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Jack E. Feinberg v. American Express Company

October 7, 2011


The opinion of the court was delivered by: DuBOIS, J.



Plaintiff commenced this action on August 3, 2011, in the Court of Common Pleas of Philadelphia County, alleging negligence on the part of defendant American Express Company. Defendant removed the case to this Court on August 29, 2011. In his Complaint, plaintiff claims that defendant "unlawfully and without proper or any authorization from plaintiff electronically transferred funds from plaintiff's bank account to satisfy the debt of someone other than [p]laintiff." (Compl. ¶ 6.)

Presently before the Court is defendant's Motion to Dismiss pursuant to Federal Rule of Civil Procedure 12(b)(6). For the reasons that follow, the Court denies defendant's Motion to Dismiss without prejudice to defendant's right to raise the issues presented after completion of discovery by motion for summary judgment and/or at trial.


Plaintiff had a bank account titled "Feinberg & Silva, Attorney Account" at Republic Bank in Philadelphia, Pennsylvania. (Id. ¶¶ 3, 5.) From March 2008 to August 2010, defendant withdrew funds from plaintiff's account through a series of electronic funds transfers totaling $174,261.85. (Id. ¶¶ 6, 11, ex. A.) Defendant did this to satisfy a debt owed to it by plaintiff's bookkeeper, who is not a party to this litigation. (Id. ¶¶ 6, 8.) Plaintiff did not authorize or know about these transfers until after the bookkeeper stopped working for plaintiff. (Id. ¶ 8.) It is unclear from the face of the complaint whether anyone authorized the transfers, and if so, who authorized them. (Id. ¶ 9(i).) Plaintiff is not a customer of defendant and had no prior relationship with defendant. (Def.'s Mot. Dismiss 4.)

In Count One of the Complaint, plaintiff alleges negligence on the part of defendant for withdrawing funds from plaintiff's account to satisfy the debt of someone not named on the account, (Compl. ¶ 9(b)), for failing to get plaintiff's permission before withdrawing the funds, (id. ¶ 9(c)), and for failing to notify plaintiff when it withdrew the funds, (id. ¶ 9(e)). Plaintiff seeks punitive damages in Count Two, alleging that "[d]efendant's conduct exhibits reckless indifference to plaintiff's rights."*fn1 (Id. ¶ 15.)

Defendant now moves this Court to dismiss plaintiff's Complaint. Defendant argues that plaintiff was not a customer and had no relationship with defendant during the time in question, and thus defendant did not owe a duty to plaintiff.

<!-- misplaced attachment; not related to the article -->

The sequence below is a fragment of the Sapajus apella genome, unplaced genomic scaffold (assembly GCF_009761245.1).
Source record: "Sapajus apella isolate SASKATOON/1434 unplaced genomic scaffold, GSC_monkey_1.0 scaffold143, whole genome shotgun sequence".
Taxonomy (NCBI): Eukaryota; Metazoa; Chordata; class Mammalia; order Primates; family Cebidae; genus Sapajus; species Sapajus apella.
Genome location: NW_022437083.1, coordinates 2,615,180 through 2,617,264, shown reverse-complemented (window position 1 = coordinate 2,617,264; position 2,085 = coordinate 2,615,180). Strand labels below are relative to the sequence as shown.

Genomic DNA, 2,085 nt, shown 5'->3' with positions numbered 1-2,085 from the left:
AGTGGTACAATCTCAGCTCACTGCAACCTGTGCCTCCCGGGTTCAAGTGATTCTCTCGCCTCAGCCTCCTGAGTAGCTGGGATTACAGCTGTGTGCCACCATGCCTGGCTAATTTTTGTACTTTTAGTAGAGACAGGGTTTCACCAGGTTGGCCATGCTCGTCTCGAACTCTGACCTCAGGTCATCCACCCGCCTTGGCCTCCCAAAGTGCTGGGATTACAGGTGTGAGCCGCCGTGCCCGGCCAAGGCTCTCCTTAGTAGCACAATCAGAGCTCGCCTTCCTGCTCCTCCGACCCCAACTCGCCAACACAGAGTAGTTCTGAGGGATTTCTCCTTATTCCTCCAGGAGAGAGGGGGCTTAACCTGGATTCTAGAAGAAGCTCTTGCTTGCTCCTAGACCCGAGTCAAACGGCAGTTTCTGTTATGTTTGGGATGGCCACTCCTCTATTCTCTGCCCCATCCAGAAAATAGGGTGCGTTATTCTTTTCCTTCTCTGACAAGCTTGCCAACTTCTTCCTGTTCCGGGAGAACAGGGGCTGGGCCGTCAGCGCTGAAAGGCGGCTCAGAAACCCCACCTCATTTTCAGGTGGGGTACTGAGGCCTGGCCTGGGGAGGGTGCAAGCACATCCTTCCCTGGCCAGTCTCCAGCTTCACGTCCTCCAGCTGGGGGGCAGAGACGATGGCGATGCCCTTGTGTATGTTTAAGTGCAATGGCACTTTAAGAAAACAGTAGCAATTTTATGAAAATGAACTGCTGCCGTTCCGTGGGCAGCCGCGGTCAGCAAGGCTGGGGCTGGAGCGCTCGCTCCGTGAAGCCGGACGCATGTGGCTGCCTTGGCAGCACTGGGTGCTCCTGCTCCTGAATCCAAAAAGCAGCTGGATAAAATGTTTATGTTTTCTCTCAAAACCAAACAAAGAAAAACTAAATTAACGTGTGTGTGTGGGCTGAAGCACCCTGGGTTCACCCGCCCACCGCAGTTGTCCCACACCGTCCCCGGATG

Rule 12(b)(6) of the Federal Rules of Civil Procedure provides that, in response to a pleading, a defense of "failure to state a claim upon which relief can be granted" may be raised by motion. In analyzing a motion to dismiss pursuant to Rule 12(b)(6), the Court "accept[s] all factual allegations as true, [and] construe[s] the complaint in the light most favorable to the plaintiff." Phillips v. Cnty. of Allegheny, 515 F.3d 224, 233 (3d Cir. 2008) (internal quotations omitted).

"To survive a motion to dismiss, a civil plaintiff must allege facts that 'raise a right to relief above the speculative level . . . .'" Victaulic Co. v. Tieman, 499 F.3d 227, 234 (3d Cir. 2007) (quoting Bell Atl. Corp. v. Twombly, 550 U.S. 544, 555 (2007)). A complaint must contain "sufficient factual matter, accepted as true, to 'state a claim to relief that is plausible on its face.'" Ashcroft v. Iqbal, 556 U.S. __, 129 S. Ct. 1937, 1949 (2009) (quoting Twombly, 550 U.S. at 570). To satisfy the plausibility standard, a plaintiff's allegations must show that defendant's liability is more than "a sheer possibility." Id. "Where a complaint pleads facts that are 'merely consistent with' a defendant's liability, it 'stops short of the line between possibility and plausibility of entitlement to relief.'" Id. (quoting Twombly, 550 U.S. at 557).

In Twombly, the Supreme Court utilized a "two-pronged approach," which it later formalized in Iqbal. Iqbal, 129 S. Ct. at 1950; Fowler v. UPMC Shadyside, 578 F.3d 203, 210--11 (3d Cir. 2009). Under this approach, a district court first identifies those factual allegations that constitute nothing more than "legal conclusions" or "naked assertions." Twombly, 550 U.S. at 555, 557. Such allegations are "not entitled to the assumption of truth" and must be disregarded. Iqbal, 129 S. Ct. at 1950. The court then assesses "the 'nub' of the plaintiff['s] complaint -- the well-pleaded, nonconclusory factual allegation[s] . . . to determine" whether it states a plausible claim for relief. Id.


"'The primary element in any negligence cause of action is that the defendant owes a duty of care to the plaintiff.'" Bilt-Rite Contractors, Inc. v. Architectural Studio, 866 A.2d 270, 280 (Pa. 2005) (quoting Althaus ex rel. Althaus v. Cohen, 756 A.2d 1166, 1168 (Pa. 2000)). "Duty, in any given situation, is predicated upon the relationship existing between the parties at a particular time; if the parties are strangers, the scope of the duty not to place others at risk is limited to those risks which are reasonably foreseeable." Burman v. Golay & Co., Inc., 616 A.2d 657, ...

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